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Saturday, October 30, 2010

Background Information about Northcote & Victorian Education System

Hello again!

Over the course of the academic semester we had five 2+ hour sessions with the program coordinator, during which we learned a lot about the Australian educational system, specifically the Victorian system (the state that Melbourne is located in). I thought that it would be worthwhile to pass along some of the general information I learned- especially with regards to classroom structure as the classroom that I am teaching does not follow what most Americans would consider a “traditional” classroom structure.

From speaking with our program coordinator and visiting two schools around Melbourne Uni (one primary and one secondary), it became very apparent that the educational philosophies and aims of the Australian education system are different than the system that I have come to know in the US. For example, most of the schools that I have seen in the US use the straight-grading classroom structure; usually broken down into Kindergarten, 1st Grade, 2nd Grade, etc. In Victoria, on the other hand, there are two other classroom structures that are frequently employed: composite and multi-age. In a composite classroom there are student of two grade levels in the same class (i.e. 1/2, 3/4, 5/6, etc). while a multi-age classroom will be composed of students from multiple grade levels (i.e. P/1/2, 2/3/4, 3/4/5/6, or 4/5/6, etc).

The idea of a composite classroom absolutely fascinates me—in fact, I think in theory it sounds like the ideal classroom structure. According to my program coordinator, the major reason behind these classroom structures is for the emotional development of the child—I think an example (unfortunately, in this case fictional) is probably the best way to explain how this system works.

Say that there are two girls who are just finishing their year in a 2/3/4 class—if they were a part of the composite system they both would just be finishing Year 3: Sarah and Emily. Sarah is the youngest of four siblings, this was her first year in the 2/3/4 class but she has been in the same physical classroom for the past two years. Emily is a middle child and although this is only her second year in the 2/3/4 class she does not get along very well with a lot of the girls (they say she is bossy). At the end of the year when the teachers get together to create their classes for the upcoming year, they take both Sarah and Emily’s personal situations into account. The teachers might decide that Sarah should remain in the 2/3/4 classroom because as the youngest child, it will good for her to see what it is like to be the oldest in a classroom. At the same time, they might decide to change the physical classroom that the 2/3/4 class will be in so that Sarah does not have to be in the same physical room for three years in a row. Emily, on the other hand, might be placed in the 3/4/5/6 classroom so that she has the opportunity to be around a different group of students. They might reason that she might be able to model the behavior of some of the older children while also having the opportunity to model behavior for the younger students, which perhaps will help her to learn to be less bossy.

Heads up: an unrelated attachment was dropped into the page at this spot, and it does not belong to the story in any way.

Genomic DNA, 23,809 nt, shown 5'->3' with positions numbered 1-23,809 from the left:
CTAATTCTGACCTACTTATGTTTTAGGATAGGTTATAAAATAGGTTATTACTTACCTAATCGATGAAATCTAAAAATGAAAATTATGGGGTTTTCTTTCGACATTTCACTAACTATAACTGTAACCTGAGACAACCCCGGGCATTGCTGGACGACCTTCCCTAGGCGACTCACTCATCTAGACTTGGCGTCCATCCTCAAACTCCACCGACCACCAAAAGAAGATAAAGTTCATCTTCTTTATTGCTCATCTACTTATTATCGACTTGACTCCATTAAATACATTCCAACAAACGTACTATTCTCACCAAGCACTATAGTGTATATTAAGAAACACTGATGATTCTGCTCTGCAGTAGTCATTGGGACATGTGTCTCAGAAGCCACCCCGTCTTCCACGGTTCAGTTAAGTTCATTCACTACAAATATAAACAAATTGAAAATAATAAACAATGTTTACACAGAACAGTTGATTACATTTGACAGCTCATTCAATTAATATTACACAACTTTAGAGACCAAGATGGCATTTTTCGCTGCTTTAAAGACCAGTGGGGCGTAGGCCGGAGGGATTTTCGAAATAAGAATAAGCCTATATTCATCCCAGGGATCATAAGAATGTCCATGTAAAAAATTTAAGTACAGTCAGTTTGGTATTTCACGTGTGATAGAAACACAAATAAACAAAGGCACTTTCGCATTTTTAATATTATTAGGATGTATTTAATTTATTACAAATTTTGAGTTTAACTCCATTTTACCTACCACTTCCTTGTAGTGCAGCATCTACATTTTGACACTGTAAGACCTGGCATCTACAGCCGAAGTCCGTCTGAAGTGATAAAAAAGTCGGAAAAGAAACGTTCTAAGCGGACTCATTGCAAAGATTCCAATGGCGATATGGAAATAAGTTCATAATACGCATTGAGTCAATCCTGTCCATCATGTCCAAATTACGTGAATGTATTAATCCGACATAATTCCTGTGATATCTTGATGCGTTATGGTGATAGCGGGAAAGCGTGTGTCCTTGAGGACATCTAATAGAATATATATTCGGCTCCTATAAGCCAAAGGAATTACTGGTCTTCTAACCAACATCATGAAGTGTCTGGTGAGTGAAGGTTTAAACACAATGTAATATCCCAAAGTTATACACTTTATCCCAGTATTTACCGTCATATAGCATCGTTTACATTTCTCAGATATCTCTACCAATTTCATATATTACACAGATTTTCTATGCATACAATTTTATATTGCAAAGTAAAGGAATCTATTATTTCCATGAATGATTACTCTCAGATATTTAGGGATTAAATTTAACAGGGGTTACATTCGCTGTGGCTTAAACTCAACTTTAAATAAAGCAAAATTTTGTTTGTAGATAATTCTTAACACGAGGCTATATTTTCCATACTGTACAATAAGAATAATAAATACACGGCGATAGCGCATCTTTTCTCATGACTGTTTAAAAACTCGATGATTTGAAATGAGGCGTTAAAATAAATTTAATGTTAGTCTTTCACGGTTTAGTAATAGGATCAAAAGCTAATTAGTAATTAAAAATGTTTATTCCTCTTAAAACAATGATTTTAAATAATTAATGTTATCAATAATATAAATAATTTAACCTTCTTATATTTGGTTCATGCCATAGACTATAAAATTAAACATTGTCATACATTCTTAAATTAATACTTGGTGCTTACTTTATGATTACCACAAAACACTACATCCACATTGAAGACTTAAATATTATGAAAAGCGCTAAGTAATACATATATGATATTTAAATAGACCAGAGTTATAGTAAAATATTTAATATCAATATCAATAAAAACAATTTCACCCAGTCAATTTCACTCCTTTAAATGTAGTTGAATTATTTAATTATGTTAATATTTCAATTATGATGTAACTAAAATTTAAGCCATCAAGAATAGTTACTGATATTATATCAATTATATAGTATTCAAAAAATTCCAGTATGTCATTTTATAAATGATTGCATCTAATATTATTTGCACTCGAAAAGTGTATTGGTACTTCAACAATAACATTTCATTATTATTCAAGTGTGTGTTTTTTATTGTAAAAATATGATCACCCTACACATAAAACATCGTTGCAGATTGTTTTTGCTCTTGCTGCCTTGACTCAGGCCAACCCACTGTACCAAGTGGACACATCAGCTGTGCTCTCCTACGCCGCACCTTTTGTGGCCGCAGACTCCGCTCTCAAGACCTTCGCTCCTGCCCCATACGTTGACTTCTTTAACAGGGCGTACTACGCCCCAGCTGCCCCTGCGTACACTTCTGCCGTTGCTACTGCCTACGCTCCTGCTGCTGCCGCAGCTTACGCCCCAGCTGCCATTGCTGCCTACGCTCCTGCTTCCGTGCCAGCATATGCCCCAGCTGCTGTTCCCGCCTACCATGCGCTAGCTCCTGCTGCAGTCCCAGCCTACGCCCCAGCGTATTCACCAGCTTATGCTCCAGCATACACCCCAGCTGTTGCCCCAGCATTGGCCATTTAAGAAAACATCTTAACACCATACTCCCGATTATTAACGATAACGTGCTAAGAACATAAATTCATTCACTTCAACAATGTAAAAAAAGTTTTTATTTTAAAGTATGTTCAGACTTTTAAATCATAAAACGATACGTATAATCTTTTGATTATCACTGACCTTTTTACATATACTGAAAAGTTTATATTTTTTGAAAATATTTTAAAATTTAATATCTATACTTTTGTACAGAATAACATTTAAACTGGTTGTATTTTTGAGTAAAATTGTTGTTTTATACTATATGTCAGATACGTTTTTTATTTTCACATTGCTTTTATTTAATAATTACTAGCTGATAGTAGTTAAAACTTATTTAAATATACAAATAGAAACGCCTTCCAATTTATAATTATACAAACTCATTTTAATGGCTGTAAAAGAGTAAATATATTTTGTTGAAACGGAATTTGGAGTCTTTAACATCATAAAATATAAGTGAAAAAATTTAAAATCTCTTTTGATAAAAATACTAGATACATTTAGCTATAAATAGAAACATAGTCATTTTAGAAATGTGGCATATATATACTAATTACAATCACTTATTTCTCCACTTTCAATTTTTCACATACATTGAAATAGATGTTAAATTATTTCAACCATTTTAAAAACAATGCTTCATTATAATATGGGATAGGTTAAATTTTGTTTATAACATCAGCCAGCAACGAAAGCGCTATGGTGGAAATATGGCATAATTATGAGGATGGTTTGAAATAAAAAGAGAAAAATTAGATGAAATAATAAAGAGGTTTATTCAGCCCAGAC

As you can see, the focus in these decisions is based much less on academic abilities and much more on what the teachers feel is better for the students socio-emotional development.

Immediately after learning about the different classroom types during one of our sessions with our program coordinator, I asked if I could be placed in either a composite or multi-age classroom. A few days later, my program coordinator told me that I would be teaching in a composite 1/2 classroom at Northcote Primary School. When I walked into my classroom on the first day of class I found out that I was in an even more unique situation that I thought. Technically the classroom that I am student teaching in is a composite 1/2 classroom but it is also sort of a multi-aged Prep/1/2 classroom as well. You see, my CT is a mentor for the P/1 teacher and since the beginning of the year they have found ways for both of the classes to work together. Now that the classes have moved into their newly renovated classroom, they even share one large room—so I am really getting experience in both a composite and multi-aged classroom!

Let me give you a little bit of background on Northcote Primary School. Northcote is a suburb of Melbourne, it takes me about 30 min (1 tram and 1 bus and some walking) to get to the school from where I live. The school is nestled in the middle of a neighborhood right near the center of town. The school has been in existence for over 100 years but many of the buildings have recently, or are currently being, renovated. There is a lot of open space around the buildings, which has been converted into a few gardens, an Astroturf field, two playgrounds, blacktop, and some grass. The socio-economic make-up of the school is primarily middle to upper class. Unlike many schools in Australia, this public school does not have a mandatory uniform but it does have a dress code. The school day runs from 9- 3:30 with a play lunch break (about 25min) and a lunch break (about 30min).

As I have said before, I am student teaching in the P/1/2 class that is taught by Linda and Dane. There are 47 students in the classroom; 24 in the 1/2 class and 23 in the P/1—the age range is 6-8 years old.

I think that is enough for now! Hopefully this background information helped to give you a better picture of how Australian schools are structured! I’ll continue to give you more information about my school and my class as the days go on!



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